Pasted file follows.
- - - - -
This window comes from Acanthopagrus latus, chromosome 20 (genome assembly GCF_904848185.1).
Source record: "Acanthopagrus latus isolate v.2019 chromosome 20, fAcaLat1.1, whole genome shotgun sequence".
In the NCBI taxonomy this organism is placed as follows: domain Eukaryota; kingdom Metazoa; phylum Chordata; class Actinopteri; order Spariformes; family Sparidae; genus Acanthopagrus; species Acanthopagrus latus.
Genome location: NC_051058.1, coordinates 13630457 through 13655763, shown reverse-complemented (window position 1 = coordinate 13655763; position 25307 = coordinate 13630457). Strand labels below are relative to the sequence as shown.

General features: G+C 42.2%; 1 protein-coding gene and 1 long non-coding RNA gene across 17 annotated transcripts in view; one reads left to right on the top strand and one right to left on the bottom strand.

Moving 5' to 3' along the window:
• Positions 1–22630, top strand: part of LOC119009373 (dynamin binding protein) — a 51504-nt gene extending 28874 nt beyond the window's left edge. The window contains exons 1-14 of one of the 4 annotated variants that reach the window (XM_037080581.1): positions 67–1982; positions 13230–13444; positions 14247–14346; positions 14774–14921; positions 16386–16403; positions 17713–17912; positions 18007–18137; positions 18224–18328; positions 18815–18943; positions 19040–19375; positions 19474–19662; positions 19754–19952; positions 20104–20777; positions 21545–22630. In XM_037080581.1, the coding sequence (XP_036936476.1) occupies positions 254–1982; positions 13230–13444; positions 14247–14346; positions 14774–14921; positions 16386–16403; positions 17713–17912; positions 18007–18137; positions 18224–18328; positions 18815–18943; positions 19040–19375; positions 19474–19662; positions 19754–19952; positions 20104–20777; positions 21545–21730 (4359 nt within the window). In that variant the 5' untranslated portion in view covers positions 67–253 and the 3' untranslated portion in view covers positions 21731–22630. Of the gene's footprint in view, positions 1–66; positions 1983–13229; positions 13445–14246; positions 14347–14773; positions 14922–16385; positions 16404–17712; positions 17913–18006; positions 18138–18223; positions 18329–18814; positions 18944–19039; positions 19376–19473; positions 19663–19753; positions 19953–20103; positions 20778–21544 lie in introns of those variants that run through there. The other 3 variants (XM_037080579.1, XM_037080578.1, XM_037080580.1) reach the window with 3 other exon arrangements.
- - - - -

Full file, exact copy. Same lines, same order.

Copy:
This window comes from Acanthopagrus latus, chromosome 20 (genome assembly GCF_904848185.1).
Source record: "Acanthopagrus latus isolate v.2019 chromosome 20, fAcaLat1.1, whole genome shotgun sequence".
In the NCBI taxonomy this organism is placed as follows: domain Eukaryota; kingdom Metazoa; phylum Chordata; class Actinopteri; order Spariformes; family Sparidae; genus Acanthopagrus; species Acanthopagrus latus.
Genome location: NC_051058.1, coordinates 13630457 through 13655763, shown reverse-complemented (window position 1 = coordinate 13655763; position 25307 = coordinate 13630457). Strand labels below are relative to the sequence as shown.

General features: G+C 42.2%; 1 protein-coding gene and 1 long non-coding RNA gene across 17 annotated transcripts in view; one reads left to right on the top strand and one right to left on the bottom strand.

Moving 5' to 3' along the window:
• Positions 1–22630, top strand: part of LOC119009373 (dynamin binding protein) — a 51504-nt gene extending 28874 nt beyond the window's left edge. The window contains exons 1-14 of one of the 4 annotated variants that reach the window (XM_037080581.1): positions 67–1982; positions 13230–13444; positions 14247–14346; positions 14774–14921; positions 16386–16403; positions 17713–17912; positions 18007–18137; positions 18224–18328; positions 18815–18943; positions 19040–19375; positions 19474–19662; positions 19754–19952; positions 20104–20777; positions 21545–22630. In XM_037080581.1, the coding sequence (XP_036936476.1) occupies positions 254–1982; positions 13230–13444; positions 14247–14346; positions 14774–14921; positions 16386–16403; positions 17713–17912; positions 18007–18137; positions 18224–18328; positions 18815–18943; positions 19040–19375; positions 19474–19662; positions 19754–19952; positions 20104–20777; positions 21545–21730 (4359 nt within the window). In that variant the 5' untranslated portion in view covers positions 67–253 and the 3' untranslated portion in view covers positions 21731–22630. Of the gene's footprint in view, positions 1–66; positions 1983–13229; positions 13445–14246; positions 14347–14773; positions 14922–16385; positions 16404–17712; positions 17913–18006; positions 18138–18223; positions 18329–18814; positions 18944–19039; positions 19376–19473; positions 19663–19753; positions 19953–20103; positions 20778–21544 lie in introns of those variants that run through there. The other 3 variants (XM_037080579.1, XM_037080578.1, XM_037080580.1) reach the window with 3 other exon arrangements.